Democrats come closer to passing the spending package

House Democrats approached a pre-Thanksgiving vote Monday on President BidenJoe Biden Biden Reaffirms His Commitment To Taiwan’s ‘One China’ Policy In Call With Xi Biden Raises Human Rights With China’s Xi During Four-Hour Biden Meeting, Xi Holds ‘Candid’ Discussion Amid Highs tensions MOREsocial benefits and climate package, as the official congressional scorer issued new cost estimates demanded by a group of centrist opponents and party leaders with plans to bring the legislation to the floor before the weekend.

The two new fiscal reports, released by the Congressional Budget Office (CBO), detailed only parts of the massive $ 1.75 trillion legislation. But they were accompanied by the announcement that the CBO also intends to conclude its full budget impact analysis by the end of the day on Friday, a faster schedule than previously suggested and which increases the prospects that the House will move the measure this way. week.

Centrist Democrats praised the announcement, while emphasizing their demand for an official word that the new wave of spending would not increase federal deficits.

“I’m waiting for the last handful of CBO scores to come in. I’ve always said that it is very important to me that it is fully paid,” said the Moderate Representative. Elissa slotkinElissa Slotkin GOP State Senator Announces Potential Challenge to Slotkin in Michigan Former Republican Rep. Mike Bishop ‘is seriously considering’ the return offer Provide affordable housing to recruit our next generation of volunteer firefighters MORE (D-Mich.) He told The Hill on Monday. “Right now, the numbers are looking pretty good. But, you know, I come from a district that expects me to read every line. …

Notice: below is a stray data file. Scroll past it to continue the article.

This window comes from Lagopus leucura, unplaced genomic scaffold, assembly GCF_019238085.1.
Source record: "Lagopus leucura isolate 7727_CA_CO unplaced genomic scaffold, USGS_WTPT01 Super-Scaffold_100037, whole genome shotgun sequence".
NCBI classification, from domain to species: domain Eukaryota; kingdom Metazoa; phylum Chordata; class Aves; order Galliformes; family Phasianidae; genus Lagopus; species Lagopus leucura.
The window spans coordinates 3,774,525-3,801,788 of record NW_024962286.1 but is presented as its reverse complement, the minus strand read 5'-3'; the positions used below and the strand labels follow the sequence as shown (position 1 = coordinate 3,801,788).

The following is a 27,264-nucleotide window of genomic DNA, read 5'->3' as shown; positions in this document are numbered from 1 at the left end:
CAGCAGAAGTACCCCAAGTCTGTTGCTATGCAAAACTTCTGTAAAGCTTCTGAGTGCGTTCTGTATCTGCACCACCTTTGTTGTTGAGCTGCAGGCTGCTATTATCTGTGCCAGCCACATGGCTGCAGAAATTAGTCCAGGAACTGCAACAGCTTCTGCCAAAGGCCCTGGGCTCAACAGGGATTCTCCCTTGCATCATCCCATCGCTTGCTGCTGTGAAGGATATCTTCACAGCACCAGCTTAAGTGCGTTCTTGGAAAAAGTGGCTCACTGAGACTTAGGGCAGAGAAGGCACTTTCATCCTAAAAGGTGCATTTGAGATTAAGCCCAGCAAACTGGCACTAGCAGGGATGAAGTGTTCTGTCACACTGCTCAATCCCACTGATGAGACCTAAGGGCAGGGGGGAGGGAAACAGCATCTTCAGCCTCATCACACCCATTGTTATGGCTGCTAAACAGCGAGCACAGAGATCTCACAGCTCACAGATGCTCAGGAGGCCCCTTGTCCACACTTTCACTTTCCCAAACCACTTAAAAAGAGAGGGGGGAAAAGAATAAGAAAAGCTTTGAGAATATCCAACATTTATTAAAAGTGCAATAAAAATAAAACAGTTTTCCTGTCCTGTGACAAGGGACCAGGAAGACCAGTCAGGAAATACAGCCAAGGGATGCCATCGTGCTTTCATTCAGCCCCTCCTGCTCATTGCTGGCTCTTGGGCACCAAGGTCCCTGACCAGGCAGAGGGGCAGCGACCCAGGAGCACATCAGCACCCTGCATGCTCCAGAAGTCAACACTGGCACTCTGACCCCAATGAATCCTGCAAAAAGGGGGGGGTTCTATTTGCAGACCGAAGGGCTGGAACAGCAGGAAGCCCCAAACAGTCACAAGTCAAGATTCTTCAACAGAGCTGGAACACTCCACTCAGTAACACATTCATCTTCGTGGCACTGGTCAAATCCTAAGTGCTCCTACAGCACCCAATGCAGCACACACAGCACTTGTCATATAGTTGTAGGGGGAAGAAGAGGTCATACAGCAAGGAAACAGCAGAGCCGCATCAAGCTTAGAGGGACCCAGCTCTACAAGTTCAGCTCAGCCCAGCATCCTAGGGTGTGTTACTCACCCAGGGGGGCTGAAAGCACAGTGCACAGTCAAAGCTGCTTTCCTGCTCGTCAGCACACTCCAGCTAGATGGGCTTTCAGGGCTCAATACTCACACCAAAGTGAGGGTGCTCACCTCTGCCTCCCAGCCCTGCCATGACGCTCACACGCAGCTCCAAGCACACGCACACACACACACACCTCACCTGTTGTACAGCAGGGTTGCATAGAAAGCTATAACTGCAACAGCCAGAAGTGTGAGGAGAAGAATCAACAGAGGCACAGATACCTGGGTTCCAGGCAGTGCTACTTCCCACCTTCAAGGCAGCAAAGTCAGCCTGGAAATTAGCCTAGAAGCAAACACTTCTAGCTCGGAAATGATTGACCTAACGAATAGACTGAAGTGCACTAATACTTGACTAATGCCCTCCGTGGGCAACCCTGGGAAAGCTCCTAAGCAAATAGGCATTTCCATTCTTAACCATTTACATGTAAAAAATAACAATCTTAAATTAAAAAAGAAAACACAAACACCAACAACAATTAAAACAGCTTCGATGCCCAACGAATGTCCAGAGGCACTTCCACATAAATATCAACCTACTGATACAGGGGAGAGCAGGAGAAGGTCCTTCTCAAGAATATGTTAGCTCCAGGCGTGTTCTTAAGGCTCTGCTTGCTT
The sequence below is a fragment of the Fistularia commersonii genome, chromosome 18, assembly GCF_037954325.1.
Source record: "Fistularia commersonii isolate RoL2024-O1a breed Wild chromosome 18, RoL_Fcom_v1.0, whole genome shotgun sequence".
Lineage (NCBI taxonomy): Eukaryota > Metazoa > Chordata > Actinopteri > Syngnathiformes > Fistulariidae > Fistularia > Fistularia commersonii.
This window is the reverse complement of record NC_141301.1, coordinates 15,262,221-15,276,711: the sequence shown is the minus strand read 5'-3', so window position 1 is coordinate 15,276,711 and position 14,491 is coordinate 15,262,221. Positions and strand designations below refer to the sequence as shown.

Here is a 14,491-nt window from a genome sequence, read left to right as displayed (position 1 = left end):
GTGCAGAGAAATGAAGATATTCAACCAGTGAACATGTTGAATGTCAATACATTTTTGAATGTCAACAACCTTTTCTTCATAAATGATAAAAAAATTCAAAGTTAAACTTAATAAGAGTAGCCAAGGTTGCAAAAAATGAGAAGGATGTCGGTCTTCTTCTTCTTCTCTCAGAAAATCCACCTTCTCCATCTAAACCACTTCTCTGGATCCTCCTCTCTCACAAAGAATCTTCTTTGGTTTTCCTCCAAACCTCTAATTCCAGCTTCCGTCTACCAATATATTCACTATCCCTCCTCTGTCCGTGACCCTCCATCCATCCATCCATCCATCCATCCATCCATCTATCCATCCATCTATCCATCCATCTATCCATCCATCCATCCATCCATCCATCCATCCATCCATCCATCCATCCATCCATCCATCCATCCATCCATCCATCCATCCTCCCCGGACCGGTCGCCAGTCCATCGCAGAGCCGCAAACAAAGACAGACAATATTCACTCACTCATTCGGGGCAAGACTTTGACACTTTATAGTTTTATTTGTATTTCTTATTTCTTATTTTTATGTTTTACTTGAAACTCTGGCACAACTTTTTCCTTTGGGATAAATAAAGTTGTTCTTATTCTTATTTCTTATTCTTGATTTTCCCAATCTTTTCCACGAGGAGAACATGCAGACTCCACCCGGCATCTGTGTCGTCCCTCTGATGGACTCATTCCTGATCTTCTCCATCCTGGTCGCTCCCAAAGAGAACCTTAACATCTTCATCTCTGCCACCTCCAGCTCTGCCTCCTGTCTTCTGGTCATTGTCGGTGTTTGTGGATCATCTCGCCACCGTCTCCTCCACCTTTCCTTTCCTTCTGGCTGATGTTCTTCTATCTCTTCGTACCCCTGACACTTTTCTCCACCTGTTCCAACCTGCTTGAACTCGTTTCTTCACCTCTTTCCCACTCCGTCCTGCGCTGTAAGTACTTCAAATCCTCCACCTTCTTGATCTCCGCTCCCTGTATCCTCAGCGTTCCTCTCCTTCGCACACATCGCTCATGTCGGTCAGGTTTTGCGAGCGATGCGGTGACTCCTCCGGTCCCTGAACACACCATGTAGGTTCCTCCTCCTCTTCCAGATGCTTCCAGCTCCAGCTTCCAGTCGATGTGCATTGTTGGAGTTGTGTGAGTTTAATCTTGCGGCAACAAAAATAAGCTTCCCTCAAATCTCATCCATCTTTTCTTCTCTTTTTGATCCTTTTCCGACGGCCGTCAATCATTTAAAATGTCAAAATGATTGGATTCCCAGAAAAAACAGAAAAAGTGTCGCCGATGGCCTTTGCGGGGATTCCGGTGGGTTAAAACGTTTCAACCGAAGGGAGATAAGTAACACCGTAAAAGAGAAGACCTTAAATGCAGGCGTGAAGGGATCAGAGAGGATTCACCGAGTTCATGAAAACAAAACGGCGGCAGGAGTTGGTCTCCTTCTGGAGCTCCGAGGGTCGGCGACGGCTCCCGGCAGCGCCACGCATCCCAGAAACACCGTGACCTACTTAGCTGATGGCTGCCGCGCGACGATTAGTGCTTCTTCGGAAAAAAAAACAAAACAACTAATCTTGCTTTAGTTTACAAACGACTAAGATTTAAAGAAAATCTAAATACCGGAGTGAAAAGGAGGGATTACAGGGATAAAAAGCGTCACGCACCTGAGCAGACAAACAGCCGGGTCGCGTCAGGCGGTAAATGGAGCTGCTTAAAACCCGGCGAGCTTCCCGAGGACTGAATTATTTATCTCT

“I am still undecided, and I have said it in every way until Sunday. My district expects me to make independent decisions and that’s what I’m going to do. ”

The CBO developments came on the same day that Biden, in a high-profile ceremony on the South Lawn of the White House, signed into law the other piece of his two-part economic agenda: a 1.2 trillion bill. of dollars designed to shore up the nation’s aging. roads, bridges, water systems and other physical infrastructure. That package had passed through both houses with bipartisan support, and was championed by moderate Democrats seeking to secure their bipartisan credentials ahead of tough reelection races next year.

“My message to the American people is this: America is moving again and your life is going to change for the better,” Biden said.

The dual events marked an auspicious moment for Democrats amid a marathon debate over Biden’s agenda that has been plagued by internal clashes over the size, scope and strategy surrounding the massive legislation. And it comes at a time of growing unrest for the president, whose approval rating has plummeted amid rising inflation, a turbulent job market and a lingering COVID-19 crisis that continues to threaten public health and undermine a fragile economic recovery. .

House Democrats, affected by recent trends and facing a tough chance of keeping the chamber in next year’s midterm elections, hope that the infrastructure victory will give a boost to the social spending bill more broad and help drive vulnerable incumbents into those elections.

“There is a lot of momentum with what the president is doing today with the BIF and the fact that he invited the entire Congress to this,” said Rep. Ruben GallegoRubén Gallego Hispanic Democrats campaign on Galician infrastructure agreement in a possible offer for 2024: “I never say no to the future” Senator Gillibrand’s historic legislation would revolutionize the study of UFOs MORE (D-Ariz.) He told The Hill, referring to the bipartisan infrastructure framework. “I think he’s trying to set a tone of, ‘Hey, you know, we’re a team. Let’s get this over with ‘. And I think he’s going to take advantage of that vibe. “

It’s unclear when Democratic leaders intend to bring the bigger package to the floor. The House is scheduled to leave Washington for a long Thanksgiving break Thursday, a day before the CBO promised to deliver a full report on the legislation. And some Democrats are already calling for the leadership to extend the timetable to accommodate the budget office.